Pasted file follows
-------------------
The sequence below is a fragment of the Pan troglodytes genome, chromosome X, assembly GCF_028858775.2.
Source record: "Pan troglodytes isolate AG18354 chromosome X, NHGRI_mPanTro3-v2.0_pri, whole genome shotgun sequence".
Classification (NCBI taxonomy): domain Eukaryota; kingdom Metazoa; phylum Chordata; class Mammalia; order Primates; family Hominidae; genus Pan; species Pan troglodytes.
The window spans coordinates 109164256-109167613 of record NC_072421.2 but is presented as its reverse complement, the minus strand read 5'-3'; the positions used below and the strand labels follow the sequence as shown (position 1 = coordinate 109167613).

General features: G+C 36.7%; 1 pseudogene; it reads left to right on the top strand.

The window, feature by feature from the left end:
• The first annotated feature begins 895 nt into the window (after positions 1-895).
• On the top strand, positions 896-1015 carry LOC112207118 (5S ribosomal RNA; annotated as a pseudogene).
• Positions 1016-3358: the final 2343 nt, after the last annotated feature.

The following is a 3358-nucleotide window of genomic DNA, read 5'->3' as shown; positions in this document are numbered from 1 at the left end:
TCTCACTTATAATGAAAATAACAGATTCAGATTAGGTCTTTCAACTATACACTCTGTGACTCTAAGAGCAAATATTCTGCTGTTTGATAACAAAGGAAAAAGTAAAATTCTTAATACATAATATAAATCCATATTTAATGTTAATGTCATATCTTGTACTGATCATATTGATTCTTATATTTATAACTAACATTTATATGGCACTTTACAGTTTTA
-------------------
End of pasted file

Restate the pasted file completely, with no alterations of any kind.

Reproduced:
The sequence below is a fragment of the Pan troglodytes genome, chromosome X, assembly GCF_028858775.2.
Source record: "Pan troglodytes isolate AG18354 chromosome X, NHGRI_mPanTro3-v2.0_pri, whole genome shotgun sequence".
Classification (NCBI taxonomy): domain Eukaryota; kingdom Metazoa; phylum Chordata; class Mammalia; order Primates; family Hominidae; genus Pan; species Pan troglodytes.
The window spans coordinates 109164256-109167613 of record NC_072421.2 but is presented as its reverse complement, the minus strand read 5'-3'; the positions used below and the strand labels follow the sequence as shown (position 1 = coordinate 109167613).

General features: G+C 36.7%; 1 pseudogene; it reads left to right on the top strand.

The window, feature by feature from the left end:
• The first annotated feature begins 895 nt into the window (after positions 1-895).
• On the top strand, positions 896-1015 carry LOC112207118 (5S ribosomal RNA; annotated as a pseudogene).
• Positions 1016-3358: the final 2343 nt, after the last annotated feature.

The following is a 3358-nucleotide window of genomic DNA, read 5'->3' as shown; positions in this document are numbered from 1 at the left end:
TCTCACTTATAATGAAAATAACAGATTCAGATTAGGTCTTTCAACTATACACTCTGTGACTCTAAGAGCAAATATTCTGCTGTTTGATAACAAAGGAAAAAGTAAAATTCTTAATACATAATATAAATCCATATTTAATGTTAATGTCATATCTTGTACTGATCATATTGATTCTTATATTTATAACTAACATTTATATGGCACTTTACAGTTTTA